Tue. Jan 18th, 2022

The Ottoman Turks have denied the Armenian Genocide for 103 years. Between 1915 and 1918, the Ottoman Turks systematically organized and orchestrated the massacre of 1.5 million Armenians. The genocide began during World War I when the Turkish government planned to eliminate Armenians who lived in the Ottoman Empire. On April 24, 1915, under the direct orders of Talaat Pasha, Enver Pasha and Jemal Pasha, Ottoman Turk soldiers imprisoned and executed all Armenian intellectuals, clergy and community leaders.

Once the leaders were removed, the rest of the population was easy to manipulate and control. Turkish soldiers forced Armenians out of their homes, stole their possessions, burned their houses and made them march in the Mesopotamian Desert with no food or water. They were stripped of their clothes and forced to walk under the sweltering sun until their death. If a person stopped marching, they were executed by the Turkish soldiers.

The soldiers were so cruel to the Armenians that they would drown them in rivers, bury children alive, crucify them, throw them off cliffs, rape the women and burn them alive. Many families were separated and never reunited. Children and women were forced to convert to Islam and live with Turkish families. In addition to the 1.5 million Armenians that were killed, it is estimated that several hundreds of thousands were forced to convert to Islam, never to return to their ethnic Armenian or Christian roots.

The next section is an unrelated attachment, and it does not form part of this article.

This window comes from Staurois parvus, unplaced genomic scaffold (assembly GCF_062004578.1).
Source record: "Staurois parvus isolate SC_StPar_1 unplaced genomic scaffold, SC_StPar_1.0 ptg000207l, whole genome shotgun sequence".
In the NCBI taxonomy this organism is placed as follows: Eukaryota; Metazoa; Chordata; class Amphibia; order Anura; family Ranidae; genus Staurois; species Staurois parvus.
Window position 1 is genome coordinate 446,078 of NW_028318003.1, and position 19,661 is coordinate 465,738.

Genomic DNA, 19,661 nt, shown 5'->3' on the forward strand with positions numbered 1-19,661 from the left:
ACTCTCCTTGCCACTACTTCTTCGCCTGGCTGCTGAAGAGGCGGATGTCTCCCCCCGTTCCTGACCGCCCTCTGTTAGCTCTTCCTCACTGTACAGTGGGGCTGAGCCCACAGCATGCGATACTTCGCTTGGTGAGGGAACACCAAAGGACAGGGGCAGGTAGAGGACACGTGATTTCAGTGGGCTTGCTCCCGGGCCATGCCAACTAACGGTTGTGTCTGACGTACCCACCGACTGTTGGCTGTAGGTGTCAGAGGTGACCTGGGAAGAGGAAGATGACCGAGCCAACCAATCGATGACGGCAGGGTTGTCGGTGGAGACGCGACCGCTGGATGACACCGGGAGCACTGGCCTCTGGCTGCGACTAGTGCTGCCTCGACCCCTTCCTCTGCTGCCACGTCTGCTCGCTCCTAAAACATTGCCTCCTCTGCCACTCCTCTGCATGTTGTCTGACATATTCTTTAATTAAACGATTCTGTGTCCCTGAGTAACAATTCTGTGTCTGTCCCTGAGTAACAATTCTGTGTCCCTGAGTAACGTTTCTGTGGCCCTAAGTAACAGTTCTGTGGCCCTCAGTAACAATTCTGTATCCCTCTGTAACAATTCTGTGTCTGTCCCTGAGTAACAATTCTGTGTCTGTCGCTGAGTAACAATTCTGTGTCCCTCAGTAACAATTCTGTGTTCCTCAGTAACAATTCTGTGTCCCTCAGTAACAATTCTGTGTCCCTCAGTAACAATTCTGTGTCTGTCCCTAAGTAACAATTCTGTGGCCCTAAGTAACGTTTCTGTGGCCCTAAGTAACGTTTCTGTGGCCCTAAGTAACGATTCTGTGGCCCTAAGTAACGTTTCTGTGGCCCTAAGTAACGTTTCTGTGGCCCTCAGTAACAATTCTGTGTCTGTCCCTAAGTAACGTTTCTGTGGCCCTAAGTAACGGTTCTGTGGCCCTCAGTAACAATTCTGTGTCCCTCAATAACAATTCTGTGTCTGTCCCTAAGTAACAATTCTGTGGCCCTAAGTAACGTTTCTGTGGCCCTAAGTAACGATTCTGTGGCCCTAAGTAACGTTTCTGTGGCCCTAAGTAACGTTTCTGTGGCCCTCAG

By the early 1920s, the genocide ended. The Ottoman Empire surrendered at the end of World War I and the leaders of the genocide immediately fled to Germany for protection. They were  charged with crimes against humanity and tried in absentia. Talaat, Enver and  Pasha were found guilty of committing massacres and condemned to death.

The Armenians that were left in present-day Turkey had to get back to their own lives while still facing prejudice and oppression by Turkish citizens. To date, the Turkish government still denies the harmful acts committed against the Armenians.

My mother, who grew up in Diyarbakir, current day Turkey, felt the need to hide who she was as an Armenian just so that she could avoid persecution from her Turkish peers. Going to school, her classmates would bully her and call her names for having an Armenian last name and being different compared to everyone around her. She was excluded by not being invited to gatherings. My grandparents were too afraid to educate my mother and her siblings about the Armenian Genocide until they were able to understand how important it was not to acknowledge it living in Turkey, since they would get in trouble with the government.

To this day, all Armenians who live in Turkey are not allowed to speak of the genocide since it is illegal in the country. Due to this denial, Armenian communities all over the world gather every April 24 to protest the Turkish government’s denial and to spread the word about the Armenian Genocide.

It is our hope that more people will learn the truth, recognize the Armenian Genocide and put an end to the denial. As a proud Armenian, I am reaching out to the West Chester community to take a stand and recognize what my ancestors and 1.5 million other Armenians had to suffer through in 1915.

Zabelle Minasian is a student at West Chester University. ✉ ZM891685@wcupa.edu.

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2 thoughts on “Remembering the Armenian Genocide”
  1. This is lovely written. I hope this really helps brining awareness to such an important time

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